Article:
5. Conclusion

With rapid scaleup of antiretroviral treatment, it is essential to study factors that predict loss to followup and identify patients at risk of loss to treatment and care, particularly in resource-limited settings. At the treatment and care level, this can maintain efficacy of antiretroviral therapy and avoid adverse events. At the program evaluation level, the impact of loss to followup on overall treatment outcome, disease progression, and survival can then be accounted for with appropriate statistical adjustments. Collaboration with HIV treatment programs in other regions in studies on LTFU and in particular standardisation of LTFU definitions are essential for reporting and program evaluation.

Acknowledgments

The TREAT Asia HIV Observational Database and the Australian HIV Observational Database are part of the Asia Pacific HIV Observational Database and are initiatives of TREAT Asia, a program of amfAR, The Foundation for AIDS Research, with support from the following institutes of the US National Institutes of Health (NIH): National Institute of Allergy and Infectious Diseases (NIAID), National Institute of Child Health and Human Development (NICHD), the Office of the Director (OD), and the National Cancer Institute (NCI), as part of the International Epidemiologic Databases to Evaluate AIDS (IeDEA) (Grant no. U01AI069907). Additional support is provided by the Dutch Ministry of Foreign Affairs through a partnership with Stichting Aids Fonds and from the Austrian AIDS Life Association (AALA). The National Centre in HIV Epidemiology and Clinical Research is funded by the Australian Government Department of Health and Ageing and is affiliated with the Faculty of Medicine, The University of New South Wales. The content of this publication is solely the responsibility of the authors and does not necessarily represent the official views of any of the institutions mentioned above.

References

  1. R. P. Dalal, C. MacPhail, M. Mqhayi et al., “Characteristics and outcomes of adult patients lost to follow-up at an antiretroviral treatment clinic in Johannesburg, South Africa,” Journal of Acquired Immune Deficiency Syndromes, vol. 47, no. 1, pp. 101–107, 2008. View at: Publisher Site | Google Scholar
  2. A. T. Brennan, M. Maskew, I. Sanne, and M. P. Fox, “The importance of clinic attendance in the first six months on antiretroviral treatment: a retrospective analysis at a large public sector HIV clinic in South Africa,” Journal of the International AIDS Society, vol. 13, no. 1, article 49, 2010. View at: Publisher Site | Google Scholar
  3. H. Bygrave, K. Kranzer, K. Hilderbrand et al., “Trends in loss to follow-up among migrant workers on antiretroviral therapy in a community cohort in Lesotho,” PLoS ONE, vol. 5, no. 10, Article ID e13198, 2010. View at: Publisher Site | Google Scholar
  4. M. W. G. Brinkhof, B. D. Spycher, C. Yiannoutsos et al., “Adjusting mortality for loss to follow-up: analysis of five art programmes in sub-saharan africa,” PLoS ONE, vol. 5, no. 11, Article ID e14149, 2010. View at: Publisher Site | Google Scholar
  5. M. W. G. Brinkhof, M. Pujades-Rodriguez, and M. Egger, “Mortality of patients lost to follow-up in antiretroviral treatment programmes in resource-limited settings: systematic review and meta-analysis,” PLoS ONE, vol. 4, no. 6, Article ID e5790, 2009. View at: Publisher Site | Google Scholar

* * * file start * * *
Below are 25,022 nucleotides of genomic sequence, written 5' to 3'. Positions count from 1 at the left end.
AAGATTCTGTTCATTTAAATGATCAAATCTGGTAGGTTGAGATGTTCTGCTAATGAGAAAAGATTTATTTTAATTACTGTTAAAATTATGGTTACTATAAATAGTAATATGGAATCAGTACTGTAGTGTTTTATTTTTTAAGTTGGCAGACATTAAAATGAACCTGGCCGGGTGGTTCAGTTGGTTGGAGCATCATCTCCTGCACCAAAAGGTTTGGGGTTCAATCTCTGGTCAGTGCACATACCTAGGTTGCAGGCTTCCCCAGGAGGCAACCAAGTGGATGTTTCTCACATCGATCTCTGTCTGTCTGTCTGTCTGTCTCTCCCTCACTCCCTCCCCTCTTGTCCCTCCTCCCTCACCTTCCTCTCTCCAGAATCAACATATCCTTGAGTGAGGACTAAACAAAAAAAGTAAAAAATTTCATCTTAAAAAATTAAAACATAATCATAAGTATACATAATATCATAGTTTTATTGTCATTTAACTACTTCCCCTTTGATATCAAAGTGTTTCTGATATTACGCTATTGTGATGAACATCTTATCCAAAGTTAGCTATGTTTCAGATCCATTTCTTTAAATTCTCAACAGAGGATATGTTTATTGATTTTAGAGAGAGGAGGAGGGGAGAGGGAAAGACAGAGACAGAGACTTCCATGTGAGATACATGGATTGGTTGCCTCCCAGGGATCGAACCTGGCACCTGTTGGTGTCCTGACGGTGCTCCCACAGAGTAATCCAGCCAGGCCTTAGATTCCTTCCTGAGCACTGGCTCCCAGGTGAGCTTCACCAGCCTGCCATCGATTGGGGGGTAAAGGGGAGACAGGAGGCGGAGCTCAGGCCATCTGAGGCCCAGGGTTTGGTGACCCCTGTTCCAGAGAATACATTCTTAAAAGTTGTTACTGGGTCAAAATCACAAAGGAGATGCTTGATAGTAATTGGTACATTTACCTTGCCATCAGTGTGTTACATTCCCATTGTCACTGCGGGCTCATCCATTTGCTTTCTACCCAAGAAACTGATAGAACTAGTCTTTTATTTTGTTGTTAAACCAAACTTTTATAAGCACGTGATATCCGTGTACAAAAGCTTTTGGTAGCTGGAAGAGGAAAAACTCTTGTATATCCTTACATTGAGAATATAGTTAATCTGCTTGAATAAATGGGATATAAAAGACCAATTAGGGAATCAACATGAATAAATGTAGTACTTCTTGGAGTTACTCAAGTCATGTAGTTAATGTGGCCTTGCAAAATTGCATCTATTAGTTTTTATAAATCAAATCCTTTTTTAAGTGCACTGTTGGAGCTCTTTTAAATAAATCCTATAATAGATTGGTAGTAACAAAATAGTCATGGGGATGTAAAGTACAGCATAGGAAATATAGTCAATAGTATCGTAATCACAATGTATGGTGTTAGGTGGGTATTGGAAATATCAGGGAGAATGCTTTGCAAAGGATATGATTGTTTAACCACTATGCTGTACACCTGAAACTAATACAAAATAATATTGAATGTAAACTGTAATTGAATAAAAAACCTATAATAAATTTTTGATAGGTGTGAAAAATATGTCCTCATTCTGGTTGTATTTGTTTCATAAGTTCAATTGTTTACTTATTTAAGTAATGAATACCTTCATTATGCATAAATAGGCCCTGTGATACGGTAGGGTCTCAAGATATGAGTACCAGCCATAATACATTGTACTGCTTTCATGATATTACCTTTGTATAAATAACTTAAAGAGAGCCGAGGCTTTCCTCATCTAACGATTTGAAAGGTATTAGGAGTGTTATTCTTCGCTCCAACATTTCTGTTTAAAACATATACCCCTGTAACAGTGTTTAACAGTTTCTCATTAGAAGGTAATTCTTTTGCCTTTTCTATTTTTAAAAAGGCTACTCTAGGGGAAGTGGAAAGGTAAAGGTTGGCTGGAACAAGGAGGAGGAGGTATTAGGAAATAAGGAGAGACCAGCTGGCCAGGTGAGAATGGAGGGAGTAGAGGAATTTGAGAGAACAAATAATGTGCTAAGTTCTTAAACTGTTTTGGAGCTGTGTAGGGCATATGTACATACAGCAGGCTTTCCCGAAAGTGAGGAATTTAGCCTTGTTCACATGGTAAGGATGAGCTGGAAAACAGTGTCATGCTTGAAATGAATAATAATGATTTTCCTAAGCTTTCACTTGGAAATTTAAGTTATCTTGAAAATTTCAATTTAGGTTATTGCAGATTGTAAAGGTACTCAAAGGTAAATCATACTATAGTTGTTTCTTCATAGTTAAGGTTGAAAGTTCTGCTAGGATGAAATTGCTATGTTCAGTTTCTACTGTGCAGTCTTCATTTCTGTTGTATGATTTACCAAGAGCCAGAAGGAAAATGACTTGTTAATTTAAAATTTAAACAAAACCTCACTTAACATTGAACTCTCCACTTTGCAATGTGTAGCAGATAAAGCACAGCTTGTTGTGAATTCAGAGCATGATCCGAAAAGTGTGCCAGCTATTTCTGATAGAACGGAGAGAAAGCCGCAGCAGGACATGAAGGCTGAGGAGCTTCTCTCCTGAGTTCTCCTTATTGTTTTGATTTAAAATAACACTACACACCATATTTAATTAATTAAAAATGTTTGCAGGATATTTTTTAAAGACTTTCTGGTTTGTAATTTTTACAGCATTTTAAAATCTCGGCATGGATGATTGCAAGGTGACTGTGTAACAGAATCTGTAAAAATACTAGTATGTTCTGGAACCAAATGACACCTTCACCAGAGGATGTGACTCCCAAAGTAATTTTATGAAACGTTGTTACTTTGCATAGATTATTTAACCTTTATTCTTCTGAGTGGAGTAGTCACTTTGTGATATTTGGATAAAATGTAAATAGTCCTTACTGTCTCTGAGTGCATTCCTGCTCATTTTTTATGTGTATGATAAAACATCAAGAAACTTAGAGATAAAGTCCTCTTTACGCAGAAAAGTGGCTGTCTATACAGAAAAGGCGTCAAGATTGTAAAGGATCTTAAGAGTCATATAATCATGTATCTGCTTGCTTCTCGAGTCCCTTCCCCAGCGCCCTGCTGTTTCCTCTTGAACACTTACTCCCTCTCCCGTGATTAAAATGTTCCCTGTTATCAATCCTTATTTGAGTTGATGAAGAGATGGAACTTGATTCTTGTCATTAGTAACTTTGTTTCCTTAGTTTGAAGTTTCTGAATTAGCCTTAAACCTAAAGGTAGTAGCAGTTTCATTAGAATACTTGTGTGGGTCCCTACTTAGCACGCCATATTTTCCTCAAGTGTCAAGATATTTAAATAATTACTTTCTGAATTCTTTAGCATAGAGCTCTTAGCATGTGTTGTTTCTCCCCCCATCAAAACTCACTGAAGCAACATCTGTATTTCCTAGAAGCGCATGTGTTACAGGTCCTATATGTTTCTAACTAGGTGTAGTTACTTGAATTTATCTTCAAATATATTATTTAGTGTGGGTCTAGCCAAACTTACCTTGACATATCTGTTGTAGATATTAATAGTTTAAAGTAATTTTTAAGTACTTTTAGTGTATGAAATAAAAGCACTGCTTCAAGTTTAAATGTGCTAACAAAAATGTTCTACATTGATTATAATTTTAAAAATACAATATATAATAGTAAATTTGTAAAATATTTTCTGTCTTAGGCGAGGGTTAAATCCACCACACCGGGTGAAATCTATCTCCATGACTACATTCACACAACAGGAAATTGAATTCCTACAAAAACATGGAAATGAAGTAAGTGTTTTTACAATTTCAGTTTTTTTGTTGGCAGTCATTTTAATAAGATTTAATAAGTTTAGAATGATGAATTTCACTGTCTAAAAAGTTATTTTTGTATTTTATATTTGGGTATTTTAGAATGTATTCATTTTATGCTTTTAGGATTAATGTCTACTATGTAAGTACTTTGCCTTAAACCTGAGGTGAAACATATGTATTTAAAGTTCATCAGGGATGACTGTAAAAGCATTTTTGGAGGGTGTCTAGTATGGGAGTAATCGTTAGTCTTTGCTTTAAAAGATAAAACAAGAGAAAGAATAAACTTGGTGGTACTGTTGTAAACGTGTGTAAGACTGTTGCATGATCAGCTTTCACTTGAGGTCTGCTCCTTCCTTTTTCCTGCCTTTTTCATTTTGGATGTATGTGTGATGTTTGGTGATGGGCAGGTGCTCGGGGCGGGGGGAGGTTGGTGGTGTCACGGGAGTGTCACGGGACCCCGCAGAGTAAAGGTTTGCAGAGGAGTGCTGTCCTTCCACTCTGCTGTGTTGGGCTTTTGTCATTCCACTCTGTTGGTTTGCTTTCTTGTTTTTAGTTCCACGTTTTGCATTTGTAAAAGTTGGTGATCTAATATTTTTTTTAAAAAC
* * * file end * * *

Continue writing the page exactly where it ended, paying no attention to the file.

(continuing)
6. B. H. Chi, R. A. Cantrell, A. Mwango et al., “An empirical approach to defining loss to follow-up among patients enrolled in antiretroviral treatment programs,” American Journal of Epidemiology, vol. 171, no. 8, pp. 924–931, 2010. View at: Publisher Site | Google Scholar
  7. M. Egger, B. D. Spycher, J. Sidle et al., “Correcting mortality for loss to follow-up: a nomogram applied to antiretroviral treatment programmes in sub-Saharan Africa,” PLoS Medicine, vol. 8, no. 1, article e1000390, 2011. View at: Publisher Site | Google Scholar
  8. K. Wools-Kaloustian, S. Kimaiyo, L. Diero et al., “Viability and effectiveness of large-scale HIV treatment initiatives in sub-Saharan Africa: experience from western Kenya,” AIDS, vol. 20, no. 1, pp. 41–48, 2006. View at: Google Scholar
  9. P. Braitstein, M. W. Brinkhof, F. Dabis et al., “Mortality of HIV-1-infected patients in the first year of antiretroviral therapy: comparison between low-income and high-income countries,” The Lancet, vol. 367, no. 9513, pp. 817–824, 2006. View at: Publisher Site | Google Scholar
  10. B. Wang, E. Losina, R. Stark et al., “Loss to follow-up in a community clinic in South Africa-roles of gender, pregnancy and CD4 count,” South African Medical Journal, vol. 101, no. 4, pp. 253–257, 2011. View at: Google Scholar
  11. V. Ochieng-Ooko, D. Ochieng, J. E. Sidle et al., “Influence of gender on loss to follow-up in a large HIV treatment programme in western kenya,” Bulletin of the World Health Organization, vol. 88, no. 9, pp. 681–688, 2010. View at: Publisher Site | Google Scholar
  12. R. Weigel, M. Hochgesang, M. W.G. Brinkhof et al., “Outcomes and associated risk factors of patients traced after being lost to follow-up from antiretroviral treatment in Lilongwe, Malawi,” BMC Infectious Diseases, vol. 11, article 31, 2011. View at: Publisher Site | Google Scholar
  13. O. Keiser, B. H. Chi, T. Gsponer et al., “Outcomes of antiretroviral treatment in programmes with and without routine viral load monitoring in southern Africa,” AIDS, vol. 25, no. 14, pp. 1761–1769, 2011. View at: Publisher Site | Google Scholar
  14. S. Thai, O. Koole, P. Un et al., “Five-year experience with scaling-up access to antiretroviral treatment in an HIV care programme in Cambodia,” Tropical Medicine and International Health, vol. 14, no. 9, pp. 1048–1058, 2009. View at: Publisher Site | Google Scholar
  15. P. L. Toro, M. Katyal, R. J. Carter et al., “Initiation of antiretroviral therapy among pregnant women in resource-limited countries: CD4+ cell count response and program retention,” AIDS, vol. 24, no. 4, pp. 515–524, 2010. View at: Publisher Site | Google Scholar